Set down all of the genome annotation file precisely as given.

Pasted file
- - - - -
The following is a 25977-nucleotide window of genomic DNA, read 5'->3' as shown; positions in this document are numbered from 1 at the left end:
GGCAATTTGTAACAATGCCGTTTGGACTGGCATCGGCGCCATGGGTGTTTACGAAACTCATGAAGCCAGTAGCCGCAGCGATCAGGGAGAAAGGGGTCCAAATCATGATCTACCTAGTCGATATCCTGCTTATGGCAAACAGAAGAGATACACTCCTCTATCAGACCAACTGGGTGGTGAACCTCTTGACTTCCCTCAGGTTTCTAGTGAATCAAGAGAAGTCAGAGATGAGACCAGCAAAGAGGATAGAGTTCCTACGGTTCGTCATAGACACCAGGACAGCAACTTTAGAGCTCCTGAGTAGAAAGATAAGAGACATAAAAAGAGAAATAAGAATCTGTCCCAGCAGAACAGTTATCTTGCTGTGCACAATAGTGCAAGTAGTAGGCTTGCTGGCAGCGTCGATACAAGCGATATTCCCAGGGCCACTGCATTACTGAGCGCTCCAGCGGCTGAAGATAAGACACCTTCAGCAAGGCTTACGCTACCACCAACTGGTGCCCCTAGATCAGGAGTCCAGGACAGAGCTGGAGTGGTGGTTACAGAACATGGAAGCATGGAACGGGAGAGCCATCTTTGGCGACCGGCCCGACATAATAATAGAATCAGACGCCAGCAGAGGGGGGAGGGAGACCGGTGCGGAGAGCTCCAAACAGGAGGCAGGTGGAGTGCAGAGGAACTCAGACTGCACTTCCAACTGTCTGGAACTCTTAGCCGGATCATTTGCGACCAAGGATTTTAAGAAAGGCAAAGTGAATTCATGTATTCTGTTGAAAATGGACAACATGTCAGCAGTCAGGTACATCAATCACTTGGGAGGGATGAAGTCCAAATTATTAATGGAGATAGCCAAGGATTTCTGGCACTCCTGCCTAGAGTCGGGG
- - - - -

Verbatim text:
The following is a 25977-nucleotide window of genomic DNA, read 5'->3' as shown; positions in this document are numbered from 1 at the left end:
GGCAATTTGTAACAATGCCGTTTGGACTGGCATCGGCGCCATGGGTGTTTACGAAACTCATGAAGCCAGTAGCCGCAGCGATCAGGGAGAAAGGGGTCCAAATCATGATCTACCTAGTCGATATCCTGCTTATGGCAAACAGAAGAGATACACTCCTCTATCAGACCAACTGGGTGGTGAACCTCTTGACTTCCCTCAGGTTTCTAGTGAATCAAGAGAAGTCAGAGATGAGACCAGCAAAGAGGATAGAGTTCCTACGGTTCGTCATAGACACCAGGACAGCAACTTTAGAGCTCCTGAGTAGAAAGATAAGAGACATAAAAAGAGAAATAAGAATCTGTCCCAGCAGAACAGTTATCTTGCTGTGCACAATAGTGCAAGTAGTAGGCTTGCTGGCAGCGTCGATACAAGCGATATTCCCAGGGCCACTGCATTACTGAGCGCTCCAGCGGCTGAAGATAAGACACCTTCAGCAAGGCTTACGCTACCACCAACTGGTGCCCCTAGATCAGGAGTCCAGGACAGAGCTGGAGTGGTGGTTACAGAACATGGAAGCATGGAACGGGAGAGCCATCTTTGGCGACCGGCCCGACATAATAATAGAATCAGACGCCAGCAGAGGGGGGAGGGAGACCGGTGCGGAGAGCTCCAAACAGGAGGCAGGTGGAGTGCAGAGGAACTCAGACTGCACTTCCAACTGTCTGGAACTCTTAGCCGGATCATTTGCGACCAAGGATTTTAAGAAAGGCAAAGTGAATTCATGTATTCTGTTGAAAATGGACAACATGTCAGCAGTCAGGTACATCAATCACTTGGGAGGGATGAAGTCCAAATTATTAATGGAGATAGCCAAGGATTTCTGGCACTCCTGCCTAGAGTCGGGG